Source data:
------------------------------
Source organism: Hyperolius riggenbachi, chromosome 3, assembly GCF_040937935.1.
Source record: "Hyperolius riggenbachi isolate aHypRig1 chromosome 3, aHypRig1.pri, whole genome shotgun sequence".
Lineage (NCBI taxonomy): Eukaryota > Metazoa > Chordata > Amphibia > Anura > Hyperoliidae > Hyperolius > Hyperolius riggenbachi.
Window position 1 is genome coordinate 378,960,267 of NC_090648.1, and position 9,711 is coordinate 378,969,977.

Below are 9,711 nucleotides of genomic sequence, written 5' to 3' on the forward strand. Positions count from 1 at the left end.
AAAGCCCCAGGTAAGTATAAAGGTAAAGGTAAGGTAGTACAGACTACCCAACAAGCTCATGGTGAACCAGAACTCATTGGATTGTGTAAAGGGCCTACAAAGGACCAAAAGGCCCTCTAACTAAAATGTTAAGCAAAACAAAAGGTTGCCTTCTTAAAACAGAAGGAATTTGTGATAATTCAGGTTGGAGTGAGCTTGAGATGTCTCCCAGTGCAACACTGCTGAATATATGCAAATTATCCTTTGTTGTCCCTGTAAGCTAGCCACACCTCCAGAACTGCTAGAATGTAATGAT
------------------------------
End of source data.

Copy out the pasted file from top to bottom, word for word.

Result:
Source organism: Hyperolius riggenbachi, chromosome 3, assembly GCF_040937935.1.
Source record: "Hyperolius riggenbachi isolate aHypRig1 chromosome 3, aHypRig1.pri, whole genome shotgun sequence".
Lineage (NCBI taxonomy): Eukaryota > Metazoa > Chordata > Amphibia > Anura > Hyperoliidae > Hyperolius > Hyperolius riggenbachi.
Window position 1 is genome coordinate 378,960,267 of NC_090648.1, and position 9,711 is coordinate 378,969,977.

Below are 9,711 nucleotides of genomic sequence, written 5' to 3' on the forward strand. Positions count from 1 at the left end.
AAAGCCCCAGGTAAGTATAAAGGTAAAGGTAAGGTAGTACAGACTACCCAACAAGCTCATGGTGAACCAGAACTCATTGGATTGTGTAAAGGGCCTACAAAGGACCAAAAGGCCCTCTAACTAAAATGTTAAGCAAAACAAAAGGTTGCCTTCTTAAAACAGAAGGAATTTGTGATAATTCAGGTTGGAGTGAGCTTGAGATGTCTCCCAGTGCAACACTGCTGAATATATGCAAATTATCCTTTGTTGTCCCTGTAAGCTAGCCACACCTCCAGAACTGCTAGAATGTAATGAT